A fresh chapter in the dispute over subsides for aircraft makers Boeing and Airbus opens Monday when a three-month negotiation period ends, leaving the United States and the European Union free to push ahead with their rival cases at the World Trade Organization. But so much is at stake on both sides of the Atlantic, analysts say, that Washington and Brussels may not be ready for the WTO to take over.
Crucial to Airbus is so-called "launch aid" that it uses to fund the development of new aircraft. In turn, Europeans say, Boeing benefits from tax breaks, military sales and indirectly from subsides by foreign suppliers like Japan.
Despite a lot of heated political talk over the past weeks, the difficulty for both sides is that by submitting to the WTO they will lose control of the decision making process. John Wyles, is an E.U. analyst with the public affairs group GPlus Europe in Brussels
"There's a severe risk that in fact neither side would win and both sides could lose. It's quite possible a WTO panel might find that the kind of aid that each side is giving to its industry is against the rules," he says.
Both the E.U. and the United States say they are ready to resume talks, but on their terms. The E.U. has said many times that this is not the time for WTO action, and it will not accept a one-sided deal. U.S. Deputy Secretary of State Robert Zoellick this week said he is willing to use the WTO, but he was vague about when this might happen. Mr. Zoellick also made remarks critical of the E.U. position on launch aid subsides, which some Europeans interpreted as a hard-line stance.
"We've discovered that….the European Union's constituencies may not be comfortable moving to the elimination of launch aid," Mr. Zoellick says. "Even after we made our agreement in January I noticed that the Airbus representatives were out almost the next day saying they wanted to proceed with launch aid."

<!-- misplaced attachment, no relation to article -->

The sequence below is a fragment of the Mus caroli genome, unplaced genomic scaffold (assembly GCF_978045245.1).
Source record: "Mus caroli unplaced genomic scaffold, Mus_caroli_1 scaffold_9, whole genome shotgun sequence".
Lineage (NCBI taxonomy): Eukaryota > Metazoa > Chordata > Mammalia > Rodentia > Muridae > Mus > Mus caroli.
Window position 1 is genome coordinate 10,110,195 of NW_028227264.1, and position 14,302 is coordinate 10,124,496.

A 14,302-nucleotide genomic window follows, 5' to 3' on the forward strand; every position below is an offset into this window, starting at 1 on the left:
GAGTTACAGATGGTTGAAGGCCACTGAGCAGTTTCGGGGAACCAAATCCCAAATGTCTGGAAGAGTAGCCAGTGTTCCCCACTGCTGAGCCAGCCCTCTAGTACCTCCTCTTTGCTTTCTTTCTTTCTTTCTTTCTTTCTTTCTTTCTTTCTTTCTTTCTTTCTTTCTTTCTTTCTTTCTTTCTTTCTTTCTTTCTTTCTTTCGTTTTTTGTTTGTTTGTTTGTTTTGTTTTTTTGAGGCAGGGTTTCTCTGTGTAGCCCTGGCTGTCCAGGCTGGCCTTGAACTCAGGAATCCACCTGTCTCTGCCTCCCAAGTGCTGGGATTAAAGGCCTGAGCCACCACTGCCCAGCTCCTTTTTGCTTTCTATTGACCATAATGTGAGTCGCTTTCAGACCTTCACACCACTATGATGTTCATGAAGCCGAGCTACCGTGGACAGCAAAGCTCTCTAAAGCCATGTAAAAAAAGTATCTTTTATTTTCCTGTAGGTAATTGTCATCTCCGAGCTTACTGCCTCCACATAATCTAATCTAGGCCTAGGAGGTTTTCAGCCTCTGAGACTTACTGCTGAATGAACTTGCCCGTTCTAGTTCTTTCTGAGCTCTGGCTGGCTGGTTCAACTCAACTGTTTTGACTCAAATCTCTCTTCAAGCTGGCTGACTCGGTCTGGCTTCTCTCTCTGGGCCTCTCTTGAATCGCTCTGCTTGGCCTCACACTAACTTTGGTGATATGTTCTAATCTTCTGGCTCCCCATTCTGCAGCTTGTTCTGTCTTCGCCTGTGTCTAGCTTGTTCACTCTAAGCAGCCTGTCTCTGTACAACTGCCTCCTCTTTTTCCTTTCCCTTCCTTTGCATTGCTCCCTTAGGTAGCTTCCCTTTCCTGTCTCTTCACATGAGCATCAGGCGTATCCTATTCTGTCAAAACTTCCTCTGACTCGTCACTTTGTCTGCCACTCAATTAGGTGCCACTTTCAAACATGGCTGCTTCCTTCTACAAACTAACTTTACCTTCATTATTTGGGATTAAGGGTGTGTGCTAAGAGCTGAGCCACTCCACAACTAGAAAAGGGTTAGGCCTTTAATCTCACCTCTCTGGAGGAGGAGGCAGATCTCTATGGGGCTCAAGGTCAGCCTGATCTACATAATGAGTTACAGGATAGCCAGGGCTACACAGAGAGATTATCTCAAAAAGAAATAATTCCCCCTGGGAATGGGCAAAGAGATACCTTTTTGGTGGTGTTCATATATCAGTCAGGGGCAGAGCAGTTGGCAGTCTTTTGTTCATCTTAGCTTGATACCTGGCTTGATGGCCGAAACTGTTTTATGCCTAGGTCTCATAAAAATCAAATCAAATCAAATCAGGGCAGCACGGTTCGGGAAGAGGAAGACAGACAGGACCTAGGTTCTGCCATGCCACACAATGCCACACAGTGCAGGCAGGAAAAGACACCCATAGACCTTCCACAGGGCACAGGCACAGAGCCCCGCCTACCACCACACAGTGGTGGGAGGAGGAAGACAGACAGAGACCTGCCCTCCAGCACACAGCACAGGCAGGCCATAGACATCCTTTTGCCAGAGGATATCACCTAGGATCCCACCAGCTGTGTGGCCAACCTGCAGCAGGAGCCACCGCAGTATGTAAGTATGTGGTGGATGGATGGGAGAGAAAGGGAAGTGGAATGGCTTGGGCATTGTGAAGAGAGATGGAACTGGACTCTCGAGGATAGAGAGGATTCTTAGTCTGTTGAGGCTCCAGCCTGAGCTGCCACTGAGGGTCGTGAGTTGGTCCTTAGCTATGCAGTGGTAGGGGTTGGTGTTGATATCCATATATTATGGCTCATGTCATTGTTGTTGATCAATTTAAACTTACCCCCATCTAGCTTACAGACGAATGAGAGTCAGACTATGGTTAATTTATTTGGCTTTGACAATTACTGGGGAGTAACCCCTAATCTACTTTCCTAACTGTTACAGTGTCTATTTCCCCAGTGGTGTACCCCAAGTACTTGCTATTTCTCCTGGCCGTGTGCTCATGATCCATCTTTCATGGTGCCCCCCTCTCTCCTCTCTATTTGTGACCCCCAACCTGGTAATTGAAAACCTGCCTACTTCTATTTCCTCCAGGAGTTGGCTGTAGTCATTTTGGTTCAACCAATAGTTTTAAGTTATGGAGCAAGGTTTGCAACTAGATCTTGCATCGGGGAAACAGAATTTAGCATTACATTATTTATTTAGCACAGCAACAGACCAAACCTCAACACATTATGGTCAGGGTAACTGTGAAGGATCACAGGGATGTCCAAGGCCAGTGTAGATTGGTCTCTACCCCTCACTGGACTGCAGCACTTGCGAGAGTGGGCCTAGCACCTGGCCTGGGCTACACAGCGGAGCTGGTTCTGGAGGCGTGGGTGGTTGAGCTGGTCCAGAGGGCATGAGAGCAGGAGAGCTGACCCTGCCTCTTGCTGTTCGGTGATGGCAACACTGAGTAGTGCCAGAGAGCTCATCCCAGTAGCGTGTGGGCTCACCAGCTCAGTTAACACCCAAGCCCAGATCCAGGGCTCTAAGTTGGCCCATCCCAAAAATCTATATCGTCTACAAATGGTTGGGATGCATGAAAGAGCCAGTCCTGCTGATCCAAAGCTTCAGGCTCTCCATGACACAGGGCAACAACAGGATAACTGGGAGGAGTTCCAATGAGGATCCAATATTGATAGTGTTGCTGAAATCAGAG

In January Washington and Brussels agreed to suspend their cases at the WTO, and enter a three-month negotiation period ending April 11. But E.U. Trade Commissioner Peter Mandelson has been firmly holding his ground. He says the United States is not being flexible in the debate because of heavy domestic pressure.
"Bob's mandate from Boeing is to get rid of all Airbus launch investment, and to do so immediately, without any delay. Politically, therefore, he has little or no room to compromise given that Boeing has things pretty sewn up in Washington," Mr. Mandelson says.
The history of the issue dates back to the early 1990s when the United States and the European Union agreed to allow Airbus to borrow as much as one-third of the development cost of new aircraft from European governments. At the time, Airbus was
very small, but in the past few years it has passed Boeing as the world's largest aircraft maker. Washington unilaterally canceled the agreement last year, saying future aid will be illegal under WTO rules.
There is also an immediate commercial impact. Both Boeing and Airbus are coming out with new aircraft that will be in sharp competition, so the start up aid is important. Airbus is building the A380 super jumbo for long flights, while Boeing is producing the
Boeing 787, a midsize plane for long hauls.
However the issue is resolved, analysts say, the diplomatic and business skills of both parties will be put to the test.